For Small Businesses: How to Set Up & Use Google Search Console
If you have a website, you should set up Google Search Console. Full stop. Period.
Even if you don’t think you’ll ever look at it. Even if you’re not working with any marketing specialists right now. Even if you don’t think your site is good. It’ll take you about 30-minutes to set up, and then when you are in a place to invest in your marketing, you have the data to spend your resources most effectively.
So that’s 30-minutes of your life, in exchange for saving a LOT of money down the line on uninformed decisions. Do I have your attention? Great. Let’s get to it.
Table of Contents
- What is Google Search Console and why should you have it?
- Set up your Google Search Console account
- Essentials to Set Up in Google Search Console
- How small business owners can get the most out of Search Console
- You’re off to the search-ranking races!
What is Google Search Console and why should you have it?
Google Search Console is a free tool from Google that you’ll want to set up to measure your search engine optimization (SEO) performance.
Why should every single small business have it? Did you know that 81% of people search online for a product or service? That means that people are turning to Google to find businesses like yours. If you’re not there, you’re losing them to your competitors.
That being said, you may not be in a place in your business right now where you’re ready to focus on an SEO strategy, and that’s okay. But I’m betting that you have some big dreams for your business in the future, and you’ll probably need to incorporate SEO at some point down the line.
But don’t bounce off yet, you’re not off the hook. Google Search Console only starts collecting data from when you set it up. And for the most accurate data, you want to compare this month’s data, to the data from the same month last year. So that means you (or the SEO specialist you hire) need a whole year of data to make the most strategic decisions (read: spend your marketing budget most wisely).
So, essentially, no matter what — every single website should have Google Search Console set up.
Set up your Google Search Console account
Log in to Google Search Console
The first step is super easy. Go to Google Search Console’s website and click the big, blue “Start Now” button and it’ll prompt you to log in with your Google Account (the same one you use for Google Drive, Gmail, Google Analytics, etc.)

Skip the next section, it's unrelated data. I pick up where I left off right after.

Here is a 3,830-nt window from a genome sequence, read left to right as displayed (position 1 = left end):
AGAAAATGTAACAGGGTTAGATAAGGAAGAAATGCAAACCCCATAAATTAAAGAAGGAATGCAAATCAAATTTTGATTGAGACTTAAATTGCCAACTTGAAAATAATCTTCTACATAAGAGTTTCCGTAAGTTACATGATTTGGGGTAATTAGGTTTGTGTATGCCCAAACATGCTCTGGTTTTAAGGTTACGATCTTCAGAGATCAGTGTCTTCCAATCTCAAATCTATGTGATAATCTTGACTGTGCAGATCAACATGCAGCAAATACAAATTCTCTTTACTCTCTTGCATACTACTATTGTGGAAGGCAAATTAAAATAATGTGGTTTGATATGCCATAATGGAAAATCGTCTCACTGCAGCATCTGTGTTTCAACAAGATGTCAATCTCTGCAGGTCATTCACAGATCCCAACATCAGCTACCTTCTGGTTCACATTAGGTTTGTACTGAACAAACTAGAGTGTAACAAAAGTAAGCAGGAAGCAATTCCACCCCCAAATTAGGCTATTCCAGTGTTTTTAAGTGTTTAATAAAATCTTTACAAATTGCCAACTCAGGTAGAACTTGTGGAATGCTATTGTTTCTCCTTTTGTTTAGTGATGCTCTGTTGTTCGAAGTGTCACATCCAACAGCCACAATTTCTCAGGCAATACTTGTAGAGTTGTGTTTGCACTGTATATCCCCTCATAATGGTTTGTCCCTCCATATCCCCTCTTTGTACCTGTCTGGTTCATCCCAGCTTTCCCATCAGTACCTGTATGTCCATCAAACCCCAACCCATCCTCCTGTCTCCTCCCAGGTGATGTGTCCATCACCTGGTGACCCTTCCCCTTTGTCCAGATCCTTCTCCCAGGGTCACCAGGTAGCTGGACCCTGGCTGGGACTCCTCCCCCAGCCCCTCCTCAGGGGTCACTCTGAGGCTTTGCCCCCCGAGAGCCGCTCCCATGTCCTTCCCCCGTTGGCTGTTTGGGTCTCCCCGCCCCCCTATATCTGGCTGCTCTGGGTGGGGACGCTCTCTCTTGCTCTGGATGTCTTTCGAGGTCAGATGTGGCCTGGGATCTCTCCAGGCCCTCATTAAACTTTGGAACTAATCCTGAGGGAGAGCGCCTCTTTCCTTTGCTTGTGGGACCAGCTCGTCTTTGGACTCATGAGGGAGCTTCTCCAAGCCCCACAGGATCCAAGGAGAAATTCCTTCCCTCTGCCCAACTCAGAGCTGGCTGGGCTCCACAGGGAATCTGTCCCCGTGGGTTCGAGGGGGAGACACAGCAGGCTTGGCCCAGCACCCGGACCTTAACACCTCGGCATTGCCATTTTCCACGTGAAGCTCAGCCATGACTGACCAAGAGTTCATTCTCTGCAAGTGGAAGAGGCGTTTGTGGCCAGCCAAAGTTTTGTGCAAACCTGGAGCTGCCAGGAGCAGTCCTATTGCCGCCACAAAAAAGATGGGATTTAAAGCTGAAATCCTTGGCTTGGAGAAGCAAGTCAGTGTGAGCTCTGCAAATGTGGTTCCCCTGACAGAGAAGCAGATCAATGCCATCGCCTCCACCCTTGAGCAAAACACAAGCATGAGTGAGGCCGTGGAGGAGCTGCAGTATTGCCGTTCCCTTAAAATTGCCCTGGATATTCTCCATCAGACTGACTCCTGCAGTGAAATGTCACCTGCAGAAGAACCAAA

Choose your verification method
In Google Search Console, every website is called a property. So, you should see a view where it prompts you to set up a new property, and it gives you two options: to verify via “Domain” or via “URL prefix”.
The best way to do it is through the “Domain” method. But it requires “DNS verification” which means that you’ll have to set it up through whomever you purchased your domain with. So lots of people use GoDaddy or Namecheap — you’ll need to log in and do the verification there.
So, if you have access to that, and are moderately tech-savvy, do this method. If that won’t work, skip down the page to the Verify a URL Prefix Property section.
Verify a domain property
Alright, to verify a domain property, take your domain and remove the prefix (for example, “https://akaridigital.ca” becomes “akaridigital.ca”), put it in the box, and press continue.
From there, Google provides instructions on how to verify via DNS verification. Once you’ve done that, the hardest part is over! Then come here and skip down the page to Essentials to Set Up in Google Search Console for some final pieces.
Verify a URL prefix
Put your default URL in the property field
For this method, instead of typing your website URL from memory, I recommend visiting your website and copy-pasting the default URL directly from the URL bar into the field.
Why? When you have a website, you actually have 3-4 identical websites. For example:
One of these will be your default that all the others redirect to, but you want your Google Search Console set up to the default version.
So, visit your website homepage, click into the URL bar, highlight all of it, and copy that. Then paste that directly into Google Search Console.
Verifying your domain
It’ll offer you a few different ways to verify, and each one has links to provide additional instructions.
If you have Google Analytics or Tag Manager set up (and associated with the same Google account you’re logged in as), those tend to be the quickest and easiest ways to verify.
If you don’t, or if those don’t work, then I recommend the HTML tag method. Depending on the CMS you’re using (WordPress, Squarespace, Wix, etc.), how you paste the HTML tag is different, but if there are some support documents that can help:
- HTML tag verification for Squarespace sites
- HTML tag verification for Wix sites
- For WordPress sites, you can do this through most SEO Plugins. I recommend RankMath (the free version is enough for most small businesses).
Once you do that, go back to your Search Console and click “Verify”. It should send you a message that it’s connected and then celebrate! Because the hardest part is over.
Essentials to Set Up in Google Search Console
Submit Your Sitemap
Your sitemap is a ‘map’ of your website that tells Google exactly what pages you have. Think of it like this: if you wander through a new city with no map, you’ll likely still come across restaurants, coffee shops, and attractions. You may still have a great time exploring! But if you had a map, you’d be able to find the exact types of places you were looking for, and a lot quicker.